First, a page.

For example, my blog is a labor of love, but one which also brings me opportunities that pay to keep it running. From blogging, I developed an interest in photography, and I spend some of my free time developing my photography skills. I’m currently at an age where my friends are getting married and pre-wedding boudoir photos are all the rage. One thing led to another and now I offer my boudoir photography services to brides interested in getting photos before their wedding ceremony.
I started an “OH SH%T” fund.
I’m not talking about the emergency fund, although I’m a huge believer that everyone needs one of those, too. I’m talking about the oh sh%t fund. What’s an oh sh%t fund? It’s $100-$200 of cash that you keep hidden somewhere in your apartment, or if you prefer to go senior-citizen style, you can keep it under your mattress. Over the years, life has taught me one thing, cash is king and you never know when an emergency may strike. As a society, we rely far too heavily on plastic credit cards to get us out of a pickle. What happens when you lose your wallet, or get your purse stolen? That’s where the oh sh%t fund comes in, and trust me, you’ll be thanking yourself for this smart financial decision. Start building your fund quickly and painlessly by taking a $5 bill each week and stuffing it in an envelope until you have enough cash saved up.
I bought insurance, and not just for my health.
Once you’ve moved into your own place away from the parents, it’s time to start thinking about insurance outside of just your health. Renter’s insurance is easily one of the best purchases I’ve made in my entire life. Living in a big city like Chicago (or any city really), crime isn’t a myth and things sometimes go really bad. If your apartment gets broken into or your garden unit floods, will you have the disposable income to replace your TV, computer, sound system, and other apartment essentials? Maybe not. Renter’s insurance is a relatively minimal cost, but it will give you peace of mind should anything happen to your apartment. I pay $80/year and it is well worth it.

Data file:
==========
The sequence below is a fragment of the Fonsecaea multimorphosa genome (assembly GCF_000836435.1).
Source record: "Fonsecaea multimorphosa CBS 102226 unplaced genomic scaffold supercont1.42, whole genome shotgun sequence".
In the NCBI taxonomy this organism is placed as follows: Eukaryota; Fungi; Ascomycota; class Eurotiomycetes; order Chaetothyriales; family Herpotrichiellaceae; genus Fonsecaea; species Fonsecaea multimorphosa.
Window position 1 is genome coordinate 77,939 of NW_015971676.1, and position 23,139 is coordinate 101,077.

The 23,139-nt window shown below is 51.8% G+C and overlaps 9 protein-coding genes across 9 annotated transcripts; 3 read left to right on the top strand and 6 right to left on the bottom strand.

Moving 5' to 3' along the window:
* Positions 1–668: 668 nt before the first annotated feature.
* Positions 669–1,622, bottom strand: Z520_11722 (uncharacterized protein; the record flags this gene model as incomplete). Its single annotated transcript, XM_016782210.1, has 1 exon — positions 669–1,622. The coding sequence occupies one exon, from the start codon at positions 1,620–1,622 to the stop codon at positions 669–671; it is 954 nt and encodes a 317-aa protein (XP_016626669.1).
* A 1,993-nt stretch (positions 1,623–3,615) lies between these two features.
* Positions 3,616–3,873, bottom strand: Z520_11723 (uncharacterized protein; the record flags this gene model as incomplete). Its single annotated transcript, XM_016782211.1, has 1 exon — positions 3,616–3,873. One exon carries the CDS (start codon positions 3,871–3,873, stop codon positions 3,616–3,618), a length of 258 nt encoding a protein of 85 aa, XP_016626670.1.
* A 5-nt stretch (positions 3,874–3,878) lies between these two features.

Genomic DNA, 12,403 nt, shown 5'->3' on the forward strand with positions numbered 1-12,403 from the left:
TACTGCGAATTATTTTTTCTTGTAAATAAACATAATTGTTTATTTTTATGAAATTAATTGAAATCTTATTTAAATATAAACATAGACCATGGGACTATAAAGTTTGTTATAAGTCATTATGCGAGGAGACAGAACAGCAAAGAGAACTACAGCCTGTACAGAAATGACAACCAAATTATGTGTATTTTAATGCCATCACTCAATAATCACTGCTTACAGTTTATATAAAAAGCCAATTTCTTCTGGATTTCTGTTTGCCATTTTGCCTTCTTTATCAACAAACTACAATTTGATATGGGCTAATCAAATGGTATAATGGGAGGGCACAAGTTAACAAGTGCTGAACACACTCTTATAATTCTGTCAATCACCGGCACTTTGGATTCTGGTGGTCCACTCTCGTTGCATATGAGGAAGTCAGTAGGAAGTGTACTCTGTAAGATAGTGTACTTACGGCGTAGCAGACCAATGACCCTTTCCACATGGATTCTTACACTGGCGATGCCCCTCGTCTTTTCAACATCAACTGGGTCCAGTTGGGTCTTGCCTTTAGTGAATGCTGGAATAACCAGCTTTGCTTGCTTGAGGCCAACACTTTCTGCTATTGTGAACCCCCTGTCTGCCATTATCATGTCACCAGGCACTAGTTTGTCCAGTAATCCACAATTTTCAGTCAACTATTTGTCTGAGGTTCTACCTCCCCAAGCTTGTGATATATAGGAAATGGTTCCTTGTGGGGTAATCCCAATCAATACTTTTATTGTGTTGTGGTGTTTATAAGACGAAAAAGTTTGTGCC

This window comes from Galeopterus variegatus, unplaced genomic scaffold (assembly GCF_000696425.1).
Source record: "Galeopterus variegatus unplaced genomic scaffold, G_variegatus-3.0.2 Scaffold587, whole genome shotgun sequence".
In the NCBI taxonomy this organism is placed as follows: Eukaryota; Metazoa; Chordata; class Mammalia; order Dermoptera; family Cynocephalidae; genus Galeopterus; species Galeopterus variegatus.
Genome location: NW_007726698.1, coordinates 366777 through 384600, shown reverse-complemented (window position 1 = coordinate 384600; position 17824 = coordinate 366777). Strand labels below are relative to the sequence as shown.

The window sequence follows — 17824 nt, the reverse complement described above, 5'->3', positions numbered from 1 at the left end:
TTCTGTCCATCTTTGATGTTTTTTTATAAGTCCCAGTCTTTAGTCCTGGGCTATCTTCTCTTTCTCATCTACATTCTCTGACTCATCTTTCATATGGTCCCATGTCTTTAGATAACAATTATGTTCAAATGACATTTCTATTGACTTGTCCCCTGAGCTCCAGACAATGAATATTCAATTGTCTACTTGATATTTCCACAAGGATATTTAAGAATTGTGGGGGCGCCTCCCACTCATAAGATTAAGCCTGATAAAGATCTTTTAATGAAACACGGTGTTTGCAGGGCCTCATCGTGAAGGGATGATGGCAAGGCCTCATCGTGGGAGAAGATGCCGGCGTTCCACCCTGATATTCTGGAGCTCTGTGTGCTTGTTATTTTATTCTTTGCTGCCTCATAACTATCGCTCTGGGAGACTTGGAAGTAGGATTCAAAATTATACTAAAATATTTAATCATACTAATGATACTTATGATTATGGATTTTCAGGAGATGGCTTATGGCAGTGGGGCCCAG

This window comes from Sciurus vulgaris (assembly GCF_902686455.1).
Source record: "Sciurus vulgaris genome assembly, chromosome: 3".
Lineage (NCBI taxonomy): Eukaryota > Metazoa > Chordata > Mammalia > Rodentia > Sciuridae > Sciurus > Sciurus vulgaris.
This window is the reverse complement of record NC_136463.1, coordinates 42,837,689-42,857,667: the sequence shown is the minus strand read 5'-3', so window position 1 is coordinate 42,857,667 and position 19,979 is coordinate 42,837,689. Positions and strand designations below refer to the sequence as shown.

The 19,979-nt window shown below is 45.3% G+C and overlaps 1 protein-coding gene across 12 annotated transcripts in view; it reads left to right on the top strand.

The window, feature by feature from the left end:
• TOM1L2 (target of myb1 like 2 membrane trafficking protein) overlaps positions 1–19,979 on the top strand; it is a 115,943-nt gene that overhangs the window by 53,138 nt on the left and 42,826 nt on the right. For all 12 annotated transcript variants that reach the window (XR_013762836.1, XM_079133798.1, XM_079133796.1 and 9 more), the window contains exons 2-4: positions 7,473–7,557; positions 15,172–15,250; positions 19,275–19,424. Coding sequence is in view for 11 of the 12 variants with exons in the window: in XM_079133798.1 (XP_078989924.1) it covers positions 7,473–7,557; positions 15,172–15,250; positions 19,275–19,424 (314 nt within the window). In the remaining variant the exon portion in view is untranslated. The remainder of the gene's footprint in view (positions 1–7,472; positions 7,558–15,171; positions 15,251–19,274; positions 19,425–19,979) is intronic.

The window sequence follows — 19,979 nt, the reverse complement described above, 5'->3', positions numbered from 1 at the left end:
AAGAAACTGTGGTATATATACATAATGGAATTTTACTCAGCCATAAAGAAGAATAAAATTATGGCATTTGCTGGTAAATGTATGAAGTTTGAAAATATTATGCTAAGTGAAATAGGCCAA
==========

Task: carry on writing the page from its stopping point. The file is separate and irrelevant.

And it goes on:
I developed a financial filing system.
A moment ago, I stressed the importance of developing a side hustle to bring in that extra income on a regular basis. Well, your financial planner/accountant will definitely be interested in that side hustle money come tax season. The best part of tax season is the sweet refund once all the dirty work is done. The key to getting that refund, for me, is organization and a financial filing system. This is definitely a personal decision, but I’ve found that spending a few minutes each month organizing my financial paperwork into separate categories really comes in handy during tax season. From retirement account information to your corporate benefits paperwork, it’s crucial to be dedicated to keeping your filing system organized and well-maintained throughout the year. I personally love this file container from The Container Store that is also waterproof. With these hanging files and a label maker, you’ll be in business for less than $50.
What financial decisions have you made in your 20s that have worked for you? Please share your experience in the comments below.
Monica Modzelewski is a Chicago-based HR Professional by day and lifestyle blogger at night. Monica’s blog, Caravan of Style, focuses on career advice and affordable fashion for young women in the workplace.
Image via Unsplash